Emerging intelligence of the city

This post is the 5th in a series outlining Marilyn Hamilton’s 12 evolutionary intelligences.  We have seen how integral intelligence and ecosphere intelligence are crucial to the successful evolution of cities.  Both of these intelligences, for Hamilton, are critical to learning a new language about cities that helps us contemplate cities as whole systems of integral systems.

Emerging intelligence is about seeing wholeness and aliveness in the city.  It is also about looking for more than we usually see.

In this post, I will highlight the sense Hamilton makes of this form of intelligence and reveal the sense that I make about how this intelligence shapes our work in and for cities and citizens.

First, consider that cities are alive.  Hamilton draws on scientists such as Fritjof Capra (his book Web of Life), and what he tells us about the qualities of aliveness.  To be alive means that a system:

  1. survives,
  2. connects to its environment, and
  3. regenerates
Reflecting on my previous blogs, I can see that cities as systems behave this way.  So let’s contemplate each of these three elements of the city as a system.

The city survives

Each city is a whole system that survives.  Cities have survived for many generations, decades, centuries and millennia. If it survives, it is alive.  It is, as a system, also an alive ‘whole’.  Another scientist comes into Hamilton’s view: Arthur Koestler, who coined the term ‘holon‘ to describe a whole system.   Each whole is a holon.  The holons of the city are articulated in Hamilton’s nested holarchy of city systems.

The city, as a holon, is made of other several smaller wholes, or holons.  Each their own whole, identifiable system.  Seeing the city this way it is easy to discern what Hamilton calls the “massive interconnections” between the holons that make up a city.  It is a series of relationships that are both dynamic and stable.
The alive city is not made up of parts that can be easily disassembled and assembled.  The city is “a whole system of the human species that has characteristics as a whole that transcend but include communities, organizations, groups, families and individuals and the built environment that we have created to contain us [1].”  Cities are alive because they are made of wholes that are alive.

The city connects to its environment

Hamilton astutely ascertains that the second quality of aliveness is really about adaptiveness. Cities are very connected to habitat; their existence relies on our ecosphere intelligence.   As I explored in Chapter 1, everything we think, make and do is our work, our economic life, and it is always in response to the changing conditions around us.  In particular the physical conditions we are given or created by us.  We are the mechanism by which cities adjust.  As individuals adapt to internal and external life conditions, so too our neighbourhoods and cities[2].  In part and in whole, citizens and city aim to survive and we regularly adapt to ensure our survival.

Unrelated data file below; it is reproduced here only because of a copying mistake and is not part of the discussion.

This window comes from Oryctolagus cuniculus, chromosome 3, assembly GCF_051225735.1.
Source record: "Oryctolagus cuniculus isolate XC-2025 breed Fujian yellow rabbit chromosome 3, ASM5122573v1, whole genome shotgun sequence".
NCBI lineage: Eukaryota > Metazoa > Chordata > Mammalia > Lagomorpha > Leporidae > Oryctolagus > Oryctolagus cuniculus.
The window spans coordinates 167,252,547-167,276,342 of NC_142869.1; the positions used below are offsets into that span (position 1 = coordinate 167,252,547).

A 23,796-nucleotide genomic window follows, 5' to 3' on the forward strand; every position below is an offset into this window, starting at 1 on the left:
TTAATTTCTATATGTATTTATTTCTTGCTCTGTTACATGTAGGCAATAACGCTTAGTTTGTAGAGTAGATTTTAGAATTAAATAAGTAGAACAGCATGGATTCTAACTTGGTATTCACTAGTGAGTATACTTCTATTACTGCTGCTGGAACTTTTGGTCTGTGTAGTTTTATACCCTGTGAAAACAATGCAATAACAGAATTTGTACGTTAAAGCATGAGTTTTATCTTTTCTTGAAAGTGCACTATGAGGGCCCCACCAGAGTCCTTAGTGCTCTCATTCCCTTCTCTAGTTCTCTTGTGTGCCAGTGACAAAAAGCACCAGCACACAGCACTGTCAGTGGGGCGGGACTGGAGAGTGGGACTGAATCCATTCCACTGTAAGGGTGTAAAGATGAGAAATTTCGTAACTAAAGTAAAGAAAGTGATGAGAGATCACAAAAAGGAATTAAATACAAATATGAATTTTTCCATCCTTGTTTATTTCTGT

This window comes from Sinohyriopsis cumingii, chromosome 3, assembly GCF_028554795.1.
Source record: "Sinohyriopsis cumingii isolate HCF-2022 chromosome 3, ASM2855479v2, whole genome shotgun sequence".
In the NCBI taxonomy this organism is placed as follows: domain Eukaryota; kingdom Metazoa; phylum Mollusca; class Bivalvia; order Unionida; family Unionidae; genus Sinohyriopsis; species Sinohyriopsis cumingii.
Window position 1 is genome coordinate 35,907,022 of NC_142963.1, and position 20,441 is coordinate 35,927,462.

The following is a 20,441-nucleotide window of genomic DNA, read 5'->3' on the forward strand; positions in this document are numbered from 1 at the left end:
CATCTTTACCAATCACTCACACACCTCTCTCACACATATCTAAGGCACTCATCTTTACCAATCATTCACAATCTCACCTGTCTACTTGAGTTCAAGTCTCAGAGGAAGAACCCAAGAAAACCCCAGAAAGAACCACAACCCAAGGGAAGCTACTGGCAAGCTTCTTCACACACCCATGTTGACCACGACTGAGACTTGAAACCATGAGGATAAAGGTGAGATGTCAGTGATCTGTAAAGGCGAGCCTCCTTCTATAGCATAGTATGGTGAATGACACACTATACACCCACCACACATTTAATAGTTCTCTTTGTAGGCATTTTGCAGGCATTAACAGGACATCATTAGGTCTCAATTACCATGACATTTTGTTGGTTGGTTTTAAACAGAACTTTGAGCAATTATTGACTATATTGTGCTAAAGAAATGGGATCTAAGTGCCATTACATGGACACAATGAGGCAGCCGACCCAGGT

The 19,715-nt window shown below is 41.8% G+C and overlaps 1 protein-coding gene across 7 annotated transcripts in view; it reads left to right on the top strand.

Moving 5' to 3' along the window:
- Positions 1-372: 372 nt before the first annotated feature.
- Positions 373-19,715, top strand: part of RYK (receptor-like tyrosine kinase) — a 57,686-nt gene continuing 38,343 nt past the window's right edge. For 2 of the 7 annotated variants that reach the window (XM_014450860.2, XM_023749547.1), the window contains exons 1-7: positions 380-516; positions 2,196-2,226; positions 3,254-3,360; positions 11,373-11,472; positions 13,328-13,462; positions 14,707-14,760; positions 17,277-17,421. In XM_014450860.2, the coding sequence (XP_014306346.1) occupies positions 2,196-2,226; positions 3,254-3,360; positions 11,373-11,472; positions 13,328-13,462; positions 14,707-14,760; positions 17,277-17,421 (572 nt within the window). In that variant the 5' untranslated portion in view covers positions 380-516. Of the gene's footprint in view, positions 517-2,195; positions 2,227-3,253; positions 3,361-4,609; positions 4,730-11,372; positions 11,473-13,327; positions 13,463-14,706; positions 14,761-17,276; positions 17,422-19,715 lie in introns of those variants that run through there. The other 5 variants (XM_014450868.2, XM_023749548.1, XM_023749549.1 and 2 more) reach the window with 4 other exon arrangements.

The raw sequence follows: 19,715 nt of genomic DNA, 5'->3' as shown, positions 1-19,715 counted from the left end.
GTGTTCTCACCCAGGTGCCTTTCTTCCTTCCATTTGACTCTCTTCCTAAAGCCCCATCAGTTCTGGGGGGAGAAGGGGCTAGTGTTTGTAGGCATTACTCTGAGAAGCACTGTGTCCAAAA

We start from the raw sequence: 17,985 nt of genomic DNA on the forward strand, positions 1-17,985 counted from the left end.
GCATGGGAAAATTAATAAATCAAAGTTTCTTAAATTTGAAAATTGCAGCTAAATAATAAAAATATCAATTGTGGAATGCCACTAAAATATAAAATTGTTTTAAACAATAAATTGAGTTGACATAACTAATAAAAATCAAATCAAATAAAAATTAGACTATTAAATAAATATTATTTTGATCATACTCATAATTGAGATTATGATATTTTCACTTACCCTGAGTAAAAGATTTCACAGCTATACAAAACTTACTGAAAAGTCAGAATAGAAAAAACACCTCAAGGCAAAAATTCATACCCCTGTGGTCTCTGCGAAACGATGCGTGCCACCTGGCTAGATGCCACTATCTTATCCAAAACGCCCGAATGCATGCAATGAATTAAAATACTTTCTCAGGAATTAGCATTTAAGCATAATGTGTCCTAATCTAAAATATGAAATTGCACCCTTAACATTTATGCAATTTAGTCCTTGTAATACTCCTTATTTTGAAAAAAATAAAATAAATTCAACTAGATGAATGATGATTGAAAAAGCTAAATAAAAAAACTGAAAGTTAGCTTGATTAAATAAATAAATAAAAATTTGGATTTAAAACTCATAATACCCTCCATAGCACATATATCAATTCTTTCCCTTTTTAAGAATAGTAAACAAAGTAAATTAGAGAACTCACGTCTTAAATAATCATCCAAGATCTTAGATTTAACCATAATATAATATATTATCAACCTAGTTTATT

This back and forth relationship between ourselves and our habitat is what creates our resilience – in ourselves and our cities.  Our adaptiveness is our “capacity to survive under conditions of stress [3].”  This back and forth is also what allows evolution to emerge.

The city regenerates

Our evolving relationship with our city habitat also results in the regeneration of our cities.  Our internal relationships with each other, the makers of cities in all our wholes, are what create city regeneration: “regeneration occurs through inner renewal, shared learning and teaching and coaching others in roles, competencies and capacities, inevitably in collective groupings [4].”  The city’s adaptiveness depends on the adaptiveness of the holons that make up the city.

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Emergence is about the creation of new capacities to respond appropriately to the changing conditions around us.  Hamilton questions whether the “emerging city” might have more traction than the “sustainable city”.  It just might, particularly when “emerging” connotes adaptiveness.  But this is new, unfamiliar language.  “Sustainable Development” was also at one time new, unfamiliar language, but perhaps it isn’t about naming the language just yet.
Our work is about naming the intention – to be keenly adaptive to our changing conditions.  Hamilton issues a more distinct intention than this: “to add value to life on Earth that is both sustainable (not over-using resources) adn emergent (always creating new capacities from existing resources) [5].”  This is our emerging intelligence.  It is what allows us to thrive.
My next post take a closer look at first of the four quadrants of integral theory applied to the city: inner intelligence and conscious capacity.  

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If you are interested in learning more about evolutionary intelligences relating to cities, you need to know about the Integral City eLaboratory – Co-Creating the Future of the Human Hive


[1]   Marilyn Hamilton, Integral City, p. 30-31

[2]   Marilyn Hamilton, Integral City, p. 28-33

[3]   Marilyn Hamilton, Integral City, p. 35

[4]   Marilyn Hamilton, Integral City, p. 37

[5]   Marilyn Hamilton, Integral City, p. 49


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